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Gc-MAF injections may support immune defense.

Gc-MAF injections appear to be an effective way to overcome one of the tactics that cancer cells use to block the body's immune function. Cancer cells secrete an enzyme called NaGalase (alpha-N-acetylgalactosaminidase). This enzyme prevents a glycol protein found in blood serum (called Gc protein or vitamin D binding protein) from converting into Gc macrophage activating factor (Gc-MAC; macrophages identify and gobble up foreign matter, including cancer cells). By blocking the conversion of Gc protein to Gc-MAF, cancer cells reduce macrophage function, limiting the body's ability to detect and destroy malignant cells and leaving it susceptible to infection.

For almost 20 years, Nobuto Yamamoto, director of the Division of Cancer Immunology and Molecular Biology at Socrates Institute for Therapeutic Immunology (Philadelphia, Pennsylvania), has been studying the effect of directly administering GcMAF to cancer patients, thereby bypassing the malignant cells' NaGalase defense. Yamamoto has used Gc-MAF injections (100 nanograms once a week) "on a variety of cancers ... [including] prostate, breast, colon, stomach, liver, lung, kidney, bladder, uterus, ovary, head/neck, melanoma, and fibrosarcoma." Undifferentiated tumor cells, such as breast and prostate adenocarcinomas, respond more quickly to Gc-MAC injections than well-differentiated cancer cells, such as those found in squamous carcinomas. In a 2008 study with 16 breast cancer patients, NaGalase enzyme fell to levels found in healthy people after 16 to 22 weekly doses of Gc-MAC. In contrast, it took over 75 weekly doses before NaGalase reached healthy levels in people with well-differentiated head/neck tumors. Treatment appears to be long lasting. A 2008 study with 16 prostate cancer patients found no increase in serum NaGalase during the seven years of observation after Gc-MAC treatment. Annual computed tomographic scans also found no evidence of prostate cancer in these men.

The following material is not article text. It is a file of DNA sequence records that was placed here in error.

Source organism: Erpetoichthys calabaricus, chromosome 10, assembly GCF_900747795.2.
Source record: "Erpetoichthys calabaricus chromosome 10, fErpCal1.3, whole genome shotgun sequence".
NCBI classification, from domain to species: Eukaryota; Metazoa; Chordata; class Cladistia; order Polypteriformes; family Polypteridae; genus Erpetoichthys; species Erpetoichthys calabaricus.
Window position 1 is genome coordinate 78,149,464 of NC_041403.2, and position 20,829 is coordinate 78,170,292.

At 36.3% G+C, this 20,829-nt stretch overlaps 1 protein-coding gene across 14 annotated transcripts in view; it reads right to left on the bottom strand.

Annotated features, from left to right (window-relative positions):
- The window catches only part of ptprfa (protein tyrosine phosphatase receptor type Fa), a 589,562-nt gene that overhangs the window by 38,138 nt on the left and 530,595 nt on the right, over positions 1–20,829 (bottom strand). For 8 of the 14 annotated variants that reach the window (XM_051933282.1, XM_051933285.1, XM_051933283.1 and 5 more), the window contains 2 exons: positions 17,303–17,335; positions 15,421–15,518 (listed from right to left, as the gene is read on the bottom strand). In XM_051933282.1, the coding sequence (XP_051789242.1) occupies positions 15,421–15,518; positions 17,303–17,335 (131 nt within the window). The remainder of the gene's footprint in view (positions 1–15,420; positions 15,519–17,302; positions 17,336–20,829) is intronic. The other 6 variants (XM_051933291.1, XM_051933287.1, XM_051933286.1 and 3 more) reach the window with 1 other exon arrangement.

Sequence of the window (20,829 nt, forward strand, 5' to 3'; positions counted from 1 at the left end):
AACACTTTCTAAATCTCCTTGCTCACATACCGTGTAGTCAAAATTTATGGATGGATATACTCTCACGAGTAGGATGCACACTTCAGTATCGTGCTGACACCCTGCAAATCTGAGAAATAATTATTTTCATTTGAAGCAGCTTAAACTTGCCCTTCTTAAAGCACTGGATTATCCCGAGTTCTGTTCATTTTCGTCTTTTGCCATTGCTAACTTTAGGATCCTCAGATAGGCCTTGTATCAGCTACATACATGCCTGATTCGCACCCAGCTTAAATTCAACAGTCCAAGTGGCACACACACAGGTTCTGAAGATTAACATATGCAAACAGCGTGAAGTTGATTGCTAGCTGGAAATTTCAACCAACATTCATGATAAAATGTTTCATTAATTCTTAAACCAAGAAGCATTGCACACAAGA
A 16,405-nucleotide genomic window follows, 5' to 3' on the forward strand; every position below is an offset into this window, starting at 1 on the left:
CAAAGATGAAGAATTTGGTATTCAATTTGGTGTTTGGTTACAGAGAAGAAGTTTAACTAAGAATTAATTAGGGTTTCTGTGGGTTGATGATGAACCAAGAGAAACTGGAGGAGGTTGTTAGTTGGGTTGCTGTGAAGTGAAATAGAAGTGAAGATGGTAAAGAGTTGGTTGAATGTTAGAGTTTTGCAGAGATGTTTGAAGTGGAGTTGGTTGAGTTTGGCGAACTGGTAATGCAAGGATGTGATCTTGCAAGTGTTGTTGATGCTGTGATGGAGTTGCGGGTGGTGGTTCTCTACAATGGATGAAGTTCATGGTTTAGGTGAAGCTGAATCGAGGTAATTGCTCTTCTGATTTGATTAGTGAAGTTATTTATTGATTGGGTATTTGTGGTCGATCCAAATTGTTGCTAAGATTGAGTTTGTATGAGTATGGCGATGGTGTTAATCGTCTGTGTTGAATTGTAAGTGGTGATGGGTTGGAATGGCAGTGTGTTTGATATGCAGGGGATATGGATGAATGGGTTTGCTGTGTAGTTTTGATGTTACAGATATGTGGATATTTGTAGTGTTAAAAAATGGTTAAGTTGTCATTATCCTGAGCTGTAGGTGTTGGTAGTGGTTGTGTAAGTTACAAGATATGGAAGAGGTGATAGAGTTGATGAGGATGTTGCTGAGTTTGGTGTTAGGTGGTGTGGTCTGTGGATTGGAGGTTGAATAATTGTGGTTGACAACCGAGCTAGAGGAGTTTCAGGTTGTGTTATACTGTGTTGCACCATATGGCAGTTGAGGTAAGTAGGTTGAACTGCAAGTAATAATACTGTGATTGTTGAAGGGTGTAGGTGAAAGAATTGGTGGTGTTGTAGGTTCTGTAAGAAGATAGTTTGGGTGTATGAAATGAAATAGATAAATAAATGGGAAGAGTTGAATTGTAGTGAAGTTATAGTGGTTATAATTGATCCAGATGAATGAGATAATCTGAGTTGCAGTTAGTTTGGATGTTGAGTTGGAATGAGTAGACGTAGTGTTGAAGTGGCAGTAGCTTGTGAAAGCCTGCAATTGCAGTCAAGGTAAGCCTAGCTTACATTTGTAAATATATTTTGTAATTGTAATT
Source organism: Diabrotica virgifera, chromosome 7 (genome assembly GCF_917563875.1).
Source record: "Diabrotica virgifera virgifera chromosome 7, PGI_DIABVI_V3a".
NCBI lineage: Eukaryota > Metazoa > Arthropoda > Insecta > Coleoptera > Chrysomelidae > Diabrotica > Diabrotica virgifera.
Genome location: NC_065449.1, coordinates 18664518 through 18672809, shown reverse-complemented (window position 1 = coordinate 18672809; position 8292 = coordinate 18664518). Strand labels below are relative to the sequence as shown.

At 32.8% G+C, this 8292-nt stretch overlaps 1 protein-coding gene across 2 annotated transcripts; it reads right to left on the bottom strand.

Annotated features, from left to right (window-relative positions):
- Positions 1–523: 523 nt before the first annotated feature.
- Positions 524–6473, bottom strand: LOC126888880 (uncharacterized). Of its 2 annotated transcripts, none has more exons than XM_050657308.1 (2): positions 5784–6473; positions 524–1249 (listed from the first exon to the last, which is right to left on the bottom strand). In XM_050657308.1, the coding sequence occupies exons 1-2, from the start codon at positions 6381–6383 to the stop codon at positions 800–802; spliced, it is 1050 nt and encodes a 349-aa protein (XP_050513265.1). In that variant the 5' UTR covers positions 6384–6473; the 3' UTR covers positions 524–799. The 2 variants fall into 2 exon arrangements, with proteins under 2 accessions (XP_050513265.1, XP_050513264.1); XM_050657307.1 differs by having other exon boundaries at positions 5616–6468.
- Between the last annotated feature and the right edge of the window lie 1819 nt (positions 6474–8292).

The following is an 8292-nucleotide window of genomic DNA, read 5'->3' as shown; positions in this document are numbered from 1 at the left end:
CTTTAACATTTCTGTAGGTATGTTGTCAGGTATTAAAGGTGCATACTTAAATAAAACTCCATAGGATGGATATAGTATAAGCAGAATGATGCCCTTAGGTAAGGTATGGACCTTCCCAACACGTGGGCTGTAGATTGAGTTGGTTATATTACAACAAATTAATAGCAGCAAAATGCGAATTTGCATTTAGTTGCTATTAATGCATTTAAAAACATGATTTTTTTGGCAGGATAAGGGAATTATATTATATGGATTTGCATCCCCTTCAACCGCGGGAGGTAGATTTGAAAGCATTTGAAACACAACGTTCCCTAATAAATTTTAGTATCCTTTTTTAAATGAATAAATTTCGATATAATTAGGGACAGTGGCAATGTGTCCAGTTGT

A PubMed search locates numerous studies involving vitamin D binding protein-macrophage activating factor (DBP-maf) and Gc-macrophage activating factor. In an animal study performed by Oliver Kisker et al., DBP-maf was isolated from a human pancreatic cancer cell line. (It appears that the tumor uses DBP-maf to prevent secondary tumors.) DBP-maf may have antiangiogenic properties in addition to macrophage activating properties, according Kisker and colleagues. Yamamoto and colleagues treated purified Gc protein with immobilized [beta]-galactosidase and sialidase to make the Gc-MAF used in their studies. Their manufacturing process is patent protected. Gc-MAF itself is not patentable because it is a natural compound. Despite the positive studies, Bill Sardi and Timothy Hubbell report: "There is no evidence of any current effort to commercialize this therapy or put it into practice."

Kisker O, Onizuka S, Becker CM, Fannon M, et al. Vitamin D binding protein-macrophage activating factor (DBP-maf) inhibits angiogenesis and tumor growth in mice. Neoplasia. January 2003;5(1):32-40. Available at: www.ncbi.nlm.nih.gov/pmc/articles/PMC1502120/pdf/neo0501_0032.pdf. Accessed June 16, 2010.

Sardi B, Hubbell T. Real help for cancer? [Web article]. LewRockwell.com. May 22, 2008. http://www.lewrockwell.com/sardi/sardi84.htmt. Accessed June 16, 2010.

Yamamoto N, Suyma H, Yamamoto N. Immunotherapy for prostate cancer with Gc protein-derived macrophage-activating factor, GcMAF. Transl Oncol. June 2008:1(2):65-72, Available at: www.transonc.com/pdf/manuscript/v01i02/neo08106.pdf. Accessed June 16, 2010.

briefed by Jule Klotter

jule@townsendletter.com
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Title Annotation:Shorts
Author:Klotter, Jule
Publication:Townsend Letter
Geographic Code:1USA
Date:Aug 1, 2010
Words:534
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